As we said above, bad actors are very good at what they do. Don’t believe it? Just turn on the news to hear about how yet another company had a data breach. Or how someone lost their machine to ransomware. Even with common sense and extreme vigilance, it’s not that hard for a virus, keylogger, or some other insidious app to get onto an unprotected machine. For example, if you have a laptop for work, there’s a good chance you’re using free, unsecured WiFi during your commute, coffee break, or on business trips. Or you occasionally use your work machine for something personal. Whether you’re worried about compromising sensitive company data or keeping your laptop from becoming a very expensive paperweight, antivirus protection – installed by your IT team – keeps your device and every device on the network safe. Think about it, do *YOU* want to be the person that caused the breach that put your CEO on television, apologizing to your customers? No. No you don’t.

The help desk is annoyed when you ask for help: DEBUNK’D.

Life isn’t a sitcom (although The IT Crowd is legitimately funny). The help desk staff are there to help. It’s their whole job, and it’s right there in the name. If they’re not helping users, their jobs won’t exist. So don’t hesitate to reach out. And contrary to what decades of talented TV comedy writers have told us, your IT team actually likes their jobs – and solving problems. We will say this, though, what is annoying is coming to the help desk with a vague issue (see above). So, while it can sometimes be embarrassing or time-consuming as a user, if you’re having a tech issue, you want to reach out sooner rather than later, and definitely before it gets worse.

Don’t ever, ever try to fix it yourself: DEBUNK’D.

It’s become cliché at this point, but you can solve a ton of problems with a simple shut down or restart. And yes, depending on your issue, it may be the very first thing the help desk asks you to do. So give it a shot before you fill out the ticket.

And while it has its share of rabbit holes you can fall down, by and large the internet is still pretty great for finding answers. So if you can troubleshoot by looking up an error code, or how to force-restart an app or your entire machine, that can go a long way to help you solve a wide range of minor problems like your Bluetooth devices not connecting, printer not working, etc. But please note we said MINOR problems. If the solution you find online has more than a few steps, or you feel uncomfortable doing something that feels advanced, reach out to your help desk. (And definitely DO NOT take your machine apart.) As we said above, they’re waiting to help.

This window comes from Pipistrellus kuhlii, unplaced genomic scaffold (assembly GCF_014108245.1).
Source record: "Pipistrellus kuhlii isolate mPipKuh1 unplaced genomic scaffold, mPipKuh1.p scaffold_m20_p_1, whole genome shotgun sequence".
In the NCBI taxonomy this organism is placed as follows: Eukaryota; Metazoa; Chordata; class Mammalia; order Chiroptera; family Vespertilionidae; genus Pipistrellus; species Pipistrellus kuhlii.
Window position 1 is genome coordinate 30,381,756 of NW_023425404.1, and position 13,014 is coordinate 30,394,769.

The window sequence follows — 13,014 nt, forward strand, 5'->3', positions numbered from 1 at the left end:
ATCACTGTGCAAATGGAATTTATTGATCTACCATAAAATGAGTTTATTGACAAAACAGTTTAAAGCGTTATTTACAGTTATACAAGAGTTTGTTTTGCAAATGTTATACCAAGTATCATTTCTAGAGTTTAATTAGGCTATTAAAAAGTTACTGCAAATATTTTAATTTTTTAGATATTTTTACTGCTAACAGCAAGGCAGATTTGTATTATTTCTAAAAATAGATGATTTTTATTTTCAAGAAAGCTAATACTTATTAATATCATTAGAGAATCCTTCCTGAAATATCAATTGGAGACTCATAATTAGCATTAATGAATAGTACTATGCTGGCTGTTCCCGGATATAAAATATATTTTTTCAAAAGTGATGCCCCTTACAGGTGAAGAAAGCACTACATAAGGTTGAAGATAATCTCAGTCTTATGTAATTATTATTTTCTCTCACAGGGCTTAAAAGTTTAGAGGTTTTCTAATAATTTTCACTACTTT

You don't need to file a help desk ticket: DEBUNK’D.

Can you imagine trying to eat at a restaurant where no one documented your order, where servers just stuck their heads into the kitchen and asked for a couple of salads, or where no one could tell you when your food would be coming? That’s what it’s like when you try to work around your help desk system. Does it really matter if you just ask your buddy in IT to check out your machine because you happened to catch him in the elevator this morning? YES. Managers don’t know who’s working on what, there’s no record of your issue to reference if it pops up again (or if someone else experiences it), and there’s no way of queueing up the next job. Worst of all, you can get your IT team in trouble for ignoring procedure. When you have an issue, do it right. Take the time to file the ticket.

On-premise is safer than the cloud: DEBUNK’D.

Despite a decade plus of cloud computing, this myth continues to rear its head every so often. No matter how many local backups you make, or how often, it’s probably not as safe as the enterprise-class infrastructure behind your organization’s cloud storage. We’re talking about your data resting comfortably on some of the most secure servers in the world, in the best possible environment, with the best protection. Cloud storage also makes it much faster and easier to share, collaborate, and even transfer your data to a new machine. Sounds a lot better than the USB drive you’re keeping in your bottom drawer, doesn’t it?

So, that’s it for now. And obviously these myths just scratch the surface. The best way to avoid them altogether is good communication. Make your policies clear, including the “THIS IS WHY WE DO THIS” part. Stay in front of issues, and foster a culture where users aren’t afraid of IT (well maybe a little bit, since you’re kind of like wizards). And when you run into a new myth, DEBUNK it.

Are there tech myths you want us to debunk? Or tech facts that your users THINK are myths? Let us know and we may include them in future editions.

Until next time!